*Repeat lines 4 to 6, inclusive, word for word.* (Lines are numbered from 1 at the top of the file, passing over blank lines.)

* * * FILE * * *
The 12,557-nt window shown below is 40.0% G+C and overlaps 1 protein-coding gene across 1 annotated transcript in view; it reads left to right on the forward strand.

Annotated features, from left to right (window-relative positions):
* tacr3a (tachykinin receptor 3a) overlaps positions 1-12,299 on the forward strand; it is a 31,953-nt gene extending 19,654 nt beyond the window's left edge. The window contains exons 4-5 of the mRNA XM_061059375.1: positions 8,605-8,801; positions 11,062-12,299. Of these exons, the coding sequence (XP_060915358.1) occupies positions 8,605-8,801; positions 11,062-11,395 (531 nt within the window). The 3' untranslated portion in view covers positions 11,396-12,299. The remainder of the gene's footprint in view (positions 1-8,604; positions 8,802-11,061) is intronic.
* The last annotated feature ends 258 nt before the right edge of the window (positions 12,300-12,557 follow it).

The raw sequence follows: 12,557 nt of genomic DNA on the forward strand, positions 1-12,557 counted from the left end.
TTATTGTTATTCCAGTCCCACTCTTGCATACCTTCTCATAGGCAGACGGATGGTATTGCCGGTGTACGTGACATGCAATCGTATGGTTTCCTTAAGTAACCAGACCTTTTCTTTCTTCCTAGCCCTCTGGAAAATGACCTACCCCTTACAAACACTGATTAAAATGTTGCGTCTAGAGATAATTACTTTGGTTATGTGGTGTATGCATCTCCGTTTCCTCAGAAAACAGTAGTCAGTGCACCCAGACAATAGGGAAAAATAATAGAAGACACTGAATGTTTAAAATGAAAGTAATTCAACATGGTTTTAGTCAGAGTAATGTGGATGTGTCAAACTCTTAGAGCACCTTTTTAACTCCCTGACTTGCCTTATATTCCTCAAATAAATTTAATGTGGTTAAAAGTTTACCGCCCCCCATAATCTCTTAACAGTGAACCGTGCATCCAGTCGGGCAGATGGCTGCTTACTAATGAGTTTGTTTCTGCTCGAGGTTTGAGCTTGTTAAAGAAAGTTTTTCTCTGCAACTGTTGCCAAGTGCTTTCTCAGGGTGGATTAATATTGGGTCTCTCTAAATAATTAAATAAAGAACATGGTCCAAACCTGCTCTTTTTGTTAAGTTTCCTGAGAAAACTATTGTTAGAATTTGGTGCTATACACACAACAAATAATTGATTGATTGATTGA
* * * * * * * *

* The last annotated feature ends 258 nt before the right edge of the window (positions 12,300-12,557 follow it).

The raw sequence follows: 12,557 nt of genomic DNA on the forward strand, positions 1-12,557 counted from the left end.
TTATTGTTATTCCAGTCCCACTCTTGCATACCTTCTCATAGGCAGACGGATGGTATTGCCGGTGTACGTGACATGCAATCGTATGGTTTCCTTAAGTAACCAGACCTTTTCTTTCTTCCTAGCCCTCTGGAAAATGACCTACCCCTTACAAACACTGATTAAAATGTTGCGTCTAGAGATAATTACTTTGGTTATGTGGTGTATGCATCTCCGTTTCCTCAGAAAACAGTAGTCAGTGCACCCAGACAATAGGGAAAAATAATAGAAGACACTGAATGTTTAAAATGAAAGTAATTCAACATGGTTTTAGTCAGAGTAATGTGGATGTGTCAAACTCTTAGAGCACCTTTTTAACTCCCTGACTTGCCTTATATTCCTCAAATAAATTTAATGTGGTTAAAAGTTTACCGCCCCCCATAATCTCTTAACAGTGAACCGTGCATCCAGTCGGGCAGATGGCTGCTTACTAATGAGTTTGTTTCTGCTCGAGGTTTGAGCTTGTTAAAGAAAGTTTTTCTCTGCAACTGTTGCCAAGTGCTTTCTCAGGGTGGATTAATATTGGGTCTCTCTAAATAATTAAATAAAGAACATGGTCCAAACCTGCTCTTTTTGTTAAGTTTCCTGAGAAAACTATTGTTAGAATTTGGTGCTATACACACAACAAATAATTGATTGATTGATTGA